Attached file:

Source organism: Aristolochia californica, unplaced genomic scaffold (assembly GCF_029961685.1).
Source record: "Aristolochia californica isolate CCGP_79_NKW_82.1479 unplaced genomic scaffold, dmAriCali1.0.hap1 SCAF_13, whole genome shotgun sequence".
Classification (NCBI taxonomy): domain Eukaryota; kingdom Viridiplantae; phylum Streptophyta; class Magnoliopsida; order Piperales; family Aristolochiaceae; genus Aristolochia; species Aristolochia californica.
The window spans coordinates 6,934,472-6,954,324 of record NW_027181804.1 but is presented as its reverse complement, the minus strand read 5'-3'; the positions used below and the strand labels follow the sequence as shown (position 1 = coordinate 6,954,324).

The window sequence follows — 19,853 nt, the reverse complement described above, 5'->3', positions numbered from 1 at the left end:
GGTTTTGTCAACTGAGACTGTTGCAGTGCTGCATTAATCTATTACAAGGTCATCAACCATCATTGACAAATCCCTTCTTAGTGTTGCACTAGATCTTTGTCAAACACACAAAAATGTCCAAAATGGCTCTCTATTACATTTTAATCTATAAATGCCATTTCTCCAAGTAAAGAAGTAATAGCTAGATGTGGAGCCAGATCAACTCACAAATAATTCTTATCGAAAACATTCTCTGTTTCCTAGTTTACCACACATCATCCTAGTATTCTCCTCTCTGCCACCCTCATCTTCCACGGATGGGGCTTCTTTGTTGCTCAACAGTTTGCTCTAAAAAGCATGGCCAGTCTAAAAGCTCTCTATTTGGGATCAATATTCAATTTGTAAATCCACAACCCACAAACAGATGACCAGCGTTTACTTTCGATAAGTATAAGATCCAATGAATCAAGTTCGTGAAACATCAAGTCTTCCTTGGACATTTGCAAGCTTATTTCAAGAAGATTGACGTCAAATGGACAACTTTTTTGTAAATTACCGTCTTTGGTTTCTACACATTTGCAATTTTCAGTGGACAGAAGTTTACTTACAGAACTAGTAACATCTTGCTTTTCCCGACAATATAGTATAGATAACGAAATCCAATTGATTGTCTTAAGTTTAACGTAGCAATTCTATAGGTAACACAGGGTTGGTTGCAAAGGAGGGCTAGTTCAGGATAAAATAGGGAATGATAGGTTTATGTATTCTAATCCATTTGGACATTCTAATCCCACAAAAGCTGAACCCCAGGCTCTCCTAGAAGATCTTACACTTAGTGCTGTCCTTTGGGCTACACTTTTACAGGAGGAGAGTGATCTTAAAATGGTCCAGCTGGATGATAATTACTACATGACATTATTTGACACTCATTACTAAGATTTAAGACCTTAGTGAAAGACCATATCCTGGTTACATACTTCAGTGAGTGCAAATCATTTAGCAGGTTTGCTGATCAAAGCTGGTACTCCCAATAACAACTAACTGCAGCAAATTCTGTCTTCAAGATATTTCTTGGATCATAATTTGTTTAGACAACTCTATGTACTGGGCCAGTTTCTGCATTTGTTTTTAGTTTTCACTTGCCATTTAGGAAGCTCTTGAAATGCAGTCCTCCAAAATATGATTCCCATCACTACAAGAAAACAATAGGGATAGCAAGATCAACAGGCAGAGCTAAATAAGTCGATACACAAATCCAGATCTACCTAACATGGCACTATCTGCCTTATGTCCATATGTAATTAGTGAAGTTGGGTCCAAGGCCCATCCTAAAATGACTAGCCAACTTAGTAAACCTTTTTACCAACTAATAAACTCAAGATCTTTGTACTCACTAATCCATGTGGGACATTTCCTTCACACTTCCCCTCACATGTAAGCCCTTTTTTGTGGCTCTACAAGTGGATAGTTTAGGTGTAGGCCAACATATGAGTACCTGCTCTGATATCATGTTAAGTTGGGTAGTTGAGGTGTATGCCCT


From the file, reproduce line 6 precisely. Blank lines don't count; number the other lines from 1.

GGTTTTGTCAACTGAGACTGTTGCAGTGCTGCATTAATCTATTACAAGGTCATCAACCATCATTGACAAATCCCTTCTTAGTGTTGCACTAGATCTTTGTCAAACACACAAAAATGTCCAAAATGGCTCTCTATTACATTTTAATCTATAAATGCCATTTCTCCAAGTAAAGAAGTAATAGCTAGATGTGGAGCCAGATCAACTCACAAATAATTCTTATCGAAAACATTCTCTGTTTCCTAGTTTACCACACATCATCCTAGTATTCTCCTCTCTGCCACCCTCATCTTCCACGGATGGGGCTTCTTTGTTGCTCAACAGTTTGCTCTAAAAAGCATGGCCAGTCTAAAAGCTCTCTATTTGGGATCAATATTCAATTTGTAAATCCACAACCCACAAACAGATGACCAGCGTTTACTTTCGATAAGTATAAGATCCAATGAATCAAGTTCGTGAAACATCAAGTCTTCCTTGGACATTTGCAAGCTTATTTCAAGAAGATTGACGTCAAATGGACAACTTTTTTGTAAATTACCGTCTTTGGTTTCTACACATTTGCAATTTTCAGTGGACAGAAGTTTACTTACAGAACTAGTAACATCTTGCTTTTCCCGACAATATAGTATAGATAACGAAATCCAATTGATTGTCTTAAGTTTAACGTAGCAATTCTATAGGTAACACAGGGTTGGTTGCAAAGGAGGGCTAGTTCAGGATAAAATAGGGAATGATAGGTTTATGTATTCTAATCCATTTGGACATTCTAATCCCACAAAAGCTGAACCCCAGGCTCTCCTAGAAGATCTTACACTTAGTGCTGTCCTTTGGGCTACACTTTTACAGGAGGAGAGTGATCTTAAAATGGTCCAGCTGGATGATAATTACTACATGACATTATTTGACACTCATTACTAAGATTTAAGACCTTAGTGAAAGACCATATCCTGGTTACATACTTCAGTGAGTGCAAATCATTTAGCAGGTTTGCTGATCAAAGCTGGTACTCCCAATAACAACTAACTGCAGCAAATTCTGTCTTCAAGATATTTCTTGGATCATAATTTGTTTAGACAACTCTATGTACTGGGCCAGTTTCTGCATTTGTTTTTAGTTTTCACTTGCCATTTAGGAAGCTCTTGAAATGCAGTCCTCCAAAATATGATTCCCATCACTACAAGAAAACAATAGGGATAGCAAGATCAACAGGCAGAGCTAAATAAGTCGATACACAAATCCAGATCTACCTAACATGGCACTATCTGCCTTATGTCCATATGTAATTAGTGAAGTTGGGTCCAAGGCCCATCCTAAAATGACTAGCCAACTTAGTAAACCTTTTTACCAACTAATAAACTCAAGATCTTTGTACTCACTAATCCATGTGGGACATTTCCTTCACACTTCCCCTCACATGTAAGCCCTTTTTTGTGGCTCTACAAGTGGATAGTTTAGGTGTAGGCCAACATATGAGTACCTGCTCTGATATCATGTTAAGTTGGGTAGTTGAGGTGTATGCCCT